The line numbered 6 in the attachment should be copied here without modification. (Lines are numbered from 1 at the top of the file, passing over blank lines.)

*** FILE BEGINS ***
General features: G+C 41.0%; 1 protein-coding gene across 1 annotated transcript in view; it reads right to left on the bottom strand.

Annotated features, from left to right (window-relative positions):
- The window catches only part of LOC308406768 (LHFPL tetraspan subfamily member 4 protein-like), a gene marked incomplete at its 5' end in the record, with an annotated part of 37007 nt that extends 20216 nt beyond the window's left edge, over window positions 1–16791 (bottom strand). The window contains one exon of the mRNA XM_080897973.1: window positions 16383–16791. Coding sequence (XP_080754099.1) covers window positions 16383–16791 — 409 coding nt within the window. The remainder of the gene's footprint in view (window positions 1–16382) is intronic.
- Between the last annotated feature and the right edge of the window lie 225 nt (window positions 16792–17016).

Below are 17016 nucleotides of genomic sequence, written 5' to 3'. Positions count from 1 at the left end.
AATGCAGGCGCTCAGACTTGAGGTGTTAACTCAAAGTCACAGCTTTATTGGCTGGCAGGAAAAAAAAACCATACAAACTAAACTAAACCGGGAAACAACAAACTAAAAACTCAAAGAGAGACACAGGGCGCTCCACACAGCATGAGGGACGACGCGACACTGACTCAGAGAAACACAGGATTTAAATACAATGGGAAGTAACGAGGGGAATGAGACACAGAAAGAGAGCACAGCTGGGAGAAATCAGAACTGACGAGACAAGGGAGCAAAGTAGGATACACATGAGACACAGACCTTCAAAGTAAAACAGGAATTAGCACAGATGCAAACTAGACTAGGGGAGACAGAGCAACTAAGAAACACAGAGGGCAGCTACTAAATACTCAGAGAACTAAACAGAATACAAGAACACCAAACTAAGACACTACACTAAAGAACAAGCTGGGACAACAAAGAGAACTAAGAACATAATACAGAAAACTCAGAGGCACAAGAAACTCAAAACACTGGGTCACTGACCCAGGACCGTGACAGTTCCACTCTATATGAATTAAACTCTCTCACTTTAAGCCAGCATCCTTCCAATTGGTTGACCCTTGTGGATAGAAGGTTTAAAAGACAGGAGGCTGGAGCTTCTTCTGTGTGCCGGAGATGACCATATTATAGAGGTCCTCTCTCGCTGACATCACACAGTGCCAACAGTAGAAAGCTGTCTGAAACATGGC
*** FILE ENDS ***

AATGCAGGCGCTCAGACTTGAGGTGTTAACTCAAAGTCACAGCTTTATTGGCTGGCAGGAAAAAAAAACCATACAAACTAAACTAAACCGGGAAACAACAAACTAAAAACTCAAAGAGAGACACAGGGCGCTCCACACAGCATGAGGGACGACGCGACACTGACTCAGAGAAACACAGGATTTAAATACAATGGGAAGTAACGAGGGGAATGAGACACAGAAAGAGAGCACAGCTGGGAGAAATCAGAACTGACGAGACAAGGGAGCAAAGTAGGATACACATGAGACACAGACCTTCAAAGTAAAACAGGAATTAGCACAGATGCAAACTAGACTAGGGGAGACAGAGCAACTAAGAAACACAGAGGGCAGCTACTAAATACTCAGAGAACTAAACAGAATACAAGAACACCAAACTAAGACACTACACTAAAGAACAAGCTGGGACAACAAAGAGAACTAAGAACATAATACAGAAAACTCAGAGGCACAAGAAACTCAAAACACTGGGTCACTGACCCAGGACCGTGACAGTTCCACTCTATATGAATTAAACTCTCTCACTTTAAGCCAGCATCCTTCCAATTGGTTGACCCTTGTGGATAGAAGGTTTAAAAGACAGGAGGCTGGAGCTTCTTCTGTGTGCCGGAGATGACCATATTATAGAGGTCCTCTCTCGCTGACATCACACAGTGCCAACAGTAGAAAGCTGTCTGAAACATGGC